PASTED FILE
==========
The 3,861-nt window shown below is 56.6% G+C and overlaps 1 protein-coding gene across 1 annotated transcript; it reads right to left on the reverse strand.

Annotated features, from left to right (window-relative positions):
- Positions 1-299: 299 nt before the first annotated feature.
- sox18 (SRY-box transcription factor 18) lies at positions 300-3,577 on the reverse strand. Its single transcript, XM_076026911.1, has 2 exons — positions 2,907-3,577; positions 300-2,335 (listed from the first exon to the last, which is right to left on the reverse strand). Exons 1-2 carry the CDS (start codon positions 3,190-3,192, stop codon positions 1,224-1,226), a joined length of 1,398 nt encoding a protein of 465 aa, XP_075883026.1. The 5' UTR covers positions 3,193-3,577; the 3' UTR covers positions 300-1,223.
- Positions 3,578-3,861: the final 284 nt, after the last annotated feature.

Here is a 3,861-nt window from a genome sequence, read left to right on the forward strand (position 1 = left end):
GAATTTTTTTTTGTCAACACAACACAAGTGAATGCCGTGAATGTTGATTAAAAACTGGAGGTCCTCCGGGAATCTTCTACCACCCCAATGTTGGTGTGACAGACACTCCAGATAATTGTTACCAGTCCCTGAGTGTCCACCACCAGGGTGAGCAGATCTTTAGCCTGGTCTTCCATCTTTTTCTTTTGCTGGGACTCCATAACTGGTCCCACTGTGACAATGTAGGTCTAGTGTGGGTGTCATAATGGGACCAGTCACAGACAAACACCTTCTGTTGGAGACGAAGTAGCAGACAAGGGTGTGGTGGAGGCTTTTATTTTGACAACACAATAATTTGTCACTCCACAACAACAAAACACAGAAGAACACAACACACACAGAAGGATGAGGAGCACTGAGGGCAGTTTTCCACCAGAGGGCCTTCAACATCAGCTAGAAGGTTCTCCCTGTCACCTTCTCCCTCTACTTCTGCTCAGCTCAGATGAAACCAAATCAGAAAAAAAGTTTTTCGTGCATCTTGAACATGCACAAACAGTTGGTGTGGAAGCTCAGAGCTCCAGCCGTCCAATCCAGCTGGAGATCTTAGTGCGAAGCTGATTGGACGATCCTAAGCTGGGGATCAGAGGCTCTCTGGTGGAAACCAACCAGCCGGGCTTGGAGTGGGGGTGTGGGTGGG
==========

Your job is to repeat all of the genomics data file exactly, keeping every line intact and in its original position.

The 3,861-nt window shown below is 56.6% G+C and overlaps 1 protein-coding gene across 1 annotated transcript; it reads right to left on the reverse strand.

Annotated features, from left to right (window-relative positions):
- Positions 1-299: 299 nt before the first annotated feature.
- sox18 (SRY-box transcription factor 18) lies at positions 300-3,577 on the reverse strand. Its single transcript, XM_076026911.1, has 2 exons — positions 2,907-3,577; positions 300-2,335 (listed from the first exon to the last, which is right to left on the reverse strand). Exons 1-2 carry the CDS (start codon positions 3,190-3,192, stop codon positions 1,224-1,226), a joined length of 1,398 nt encoding a protein of 465 aa, XP_075883026.1. The 5' UTR covers positions 3,193-3,577; the 3' UTR covers positions 300-1,223.
- Positions 3,578-3,861: the final 284 nt, after the last annotated feature.

Here is a 3,861-nt window from a genome sequence, read left to right on the forward strand (position 1 = left end):
GAATTTTTTTTTGTCAACACAACACAAGTGAATGCCGTGAATGTTGATTAAAAACTGGAGGTCCTCCGGGAATCTTCTACCACCCCAATGTTGGTGTGACAGACACTCCAGATAATTGTTACCAGTCCCTGAGTGTCCACCACCAGGGTGAGCAGATCTTTAGCCTGGTCTTCCATCTTTTTCTTTTGCTGGGACTCCATAACTGGTCCCACTGTGACAATGTAGGTCTAGTGTGGGTGTCATAATGGGACCAGTCACAGACAAACACCTTCTGTTGGAGACGAAGTAGCAGACAAGGGTGTGGTGGAGGCTTTTATTTTGACAACACAATAATTTGTCACTCCACAACAACAAAACACAGAAGAACACAACACACACAGAAGGATGAGGAGCACTGAGGGCAGTTTTCCACCAGAGGGCCTTCAACATCAGCTAGAAGGTTCTCCCTGTCACCTTCTCCCTCTACTTCTGCTCAGCTCAGATGAAACCAAATCAGAAAAAAAGTTTTTCGTGCATCTTGAACATGCACAAACAGTTGGTGTGGAAGCTCAGAGCTCCAGCCGTCCAATCCAGCTGGAGATCTTAGTGCGAAGCTGATTGGACGATCCTAAGCTGGGGATCAGAGGCTCTCTGGTGGAAACCAACCAGCCGGGCTTGGAGTGGGGGTGTGGGTGGG